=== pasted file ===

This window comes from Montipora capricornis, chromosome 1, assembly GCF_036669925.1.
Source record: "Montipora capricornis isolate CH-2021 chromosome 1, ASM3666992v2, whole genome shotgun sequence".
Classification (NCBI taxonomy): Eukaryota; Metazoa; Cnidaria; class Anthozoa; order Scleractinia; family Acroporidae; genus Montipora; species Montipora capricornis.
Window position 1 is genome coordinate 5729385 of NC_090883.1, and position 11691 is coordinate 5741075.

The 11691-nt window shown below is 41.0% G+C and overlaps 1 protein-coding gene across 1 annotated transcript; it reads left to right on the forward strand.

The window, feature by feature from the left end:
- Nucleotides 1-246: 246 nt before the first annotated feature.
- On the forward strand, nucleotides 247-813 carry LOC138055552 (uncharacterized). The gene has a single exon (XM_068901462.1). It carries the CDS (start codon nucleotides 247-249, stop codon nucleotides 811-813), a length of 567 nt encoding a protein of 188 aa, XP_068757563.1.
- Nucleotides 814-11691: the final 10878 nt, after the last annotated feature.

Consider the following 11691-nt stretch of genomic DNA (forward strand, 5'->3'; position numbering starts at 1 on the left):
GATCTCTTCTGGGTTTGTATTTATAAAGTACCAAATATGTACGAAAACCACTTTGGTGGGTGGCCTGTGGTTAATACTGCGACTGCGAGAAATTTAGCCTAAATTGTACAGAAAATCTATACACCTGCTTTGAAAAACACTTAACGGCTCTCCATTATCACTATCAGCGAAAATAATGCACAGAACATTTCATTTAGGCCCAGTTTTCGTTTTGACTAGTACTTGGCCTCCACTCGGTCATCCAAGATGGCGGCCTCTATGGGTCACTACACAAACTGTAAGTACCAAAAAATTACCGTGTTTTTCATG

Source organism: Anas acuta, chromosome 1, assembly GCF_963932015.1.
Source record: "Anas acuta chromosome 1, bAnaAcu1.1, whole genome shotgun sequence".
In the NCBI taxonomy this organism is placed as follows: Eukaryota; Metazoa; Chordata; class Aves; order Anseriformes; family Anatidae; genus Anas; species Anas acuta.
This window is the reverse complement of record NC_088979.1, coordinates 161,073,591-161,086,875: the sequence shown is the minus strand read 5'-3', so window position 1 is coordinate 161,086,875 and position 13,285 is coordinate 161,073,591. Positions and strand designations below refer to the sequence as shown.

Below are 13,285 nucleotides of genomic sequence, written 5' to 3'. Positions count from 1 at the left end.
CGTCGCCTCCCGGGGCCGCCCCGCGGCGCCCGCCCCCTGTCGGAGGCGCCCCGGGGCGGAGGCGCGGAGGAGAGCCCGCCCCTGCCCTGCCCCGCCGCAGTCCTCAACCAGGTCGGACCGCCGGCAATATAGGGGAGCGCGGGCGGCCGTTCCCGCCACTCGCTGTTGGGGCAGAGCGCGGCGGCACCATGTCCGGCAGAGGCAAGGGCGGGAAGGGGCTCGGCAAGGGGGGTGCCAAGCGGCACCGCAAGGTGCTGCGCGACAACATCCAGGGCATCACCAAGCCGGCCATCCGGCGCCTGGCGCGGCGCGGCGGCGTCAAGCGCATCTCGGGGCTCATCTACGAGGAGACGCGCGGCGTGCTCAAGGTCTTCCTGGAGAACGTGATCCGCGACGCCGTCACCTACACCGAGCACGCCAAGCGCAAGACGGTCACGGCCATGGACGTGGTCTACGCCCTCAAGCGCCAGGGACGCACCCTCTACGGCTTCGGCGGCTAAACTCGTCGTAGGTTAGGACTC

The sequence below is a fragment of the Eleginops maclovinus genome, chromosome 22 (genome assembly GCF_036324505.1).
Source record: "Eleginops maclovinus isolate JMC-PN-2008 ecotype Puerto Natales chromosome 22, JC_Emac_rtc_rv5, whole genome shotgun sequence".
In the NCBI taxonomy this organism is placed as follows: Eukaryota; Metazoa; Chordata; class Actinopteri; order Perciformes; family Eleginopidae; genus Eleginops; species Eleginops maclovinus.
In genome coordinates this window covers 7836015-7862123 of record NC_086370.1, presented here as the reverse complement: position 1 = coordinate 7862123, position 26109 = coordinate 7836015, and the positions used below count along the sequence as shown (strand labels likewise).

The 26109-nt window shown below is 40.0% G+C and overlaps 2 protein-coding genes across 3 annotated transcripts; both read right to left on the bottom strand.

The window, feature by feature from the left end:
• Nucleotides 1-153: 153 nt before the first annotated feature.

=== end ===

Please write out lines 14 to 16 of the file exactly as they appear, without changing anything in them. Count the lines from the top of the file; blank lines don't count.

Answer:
In the NCBI taxonomy this organism is placed as follows: Eukaryota; Metazoa; Chordata; class Aves; order Anseriformes; family Anatidae; genus Anas; species Anas acuta.
This window is the reverse complement of record NC_088979.1, coordinates 161,073,591-161,086,875: the sequence shown is the minus strand read 5'-3', so window position 1 is coordinate 161,086,875 and position 13,285 is coordinate 161,073,591. Positions and strand designations below refer to the sequence as shown.

Below are 13,285 nucleotides of genomic sequence, written 5' to 3'. Positions count from 1 at the left end.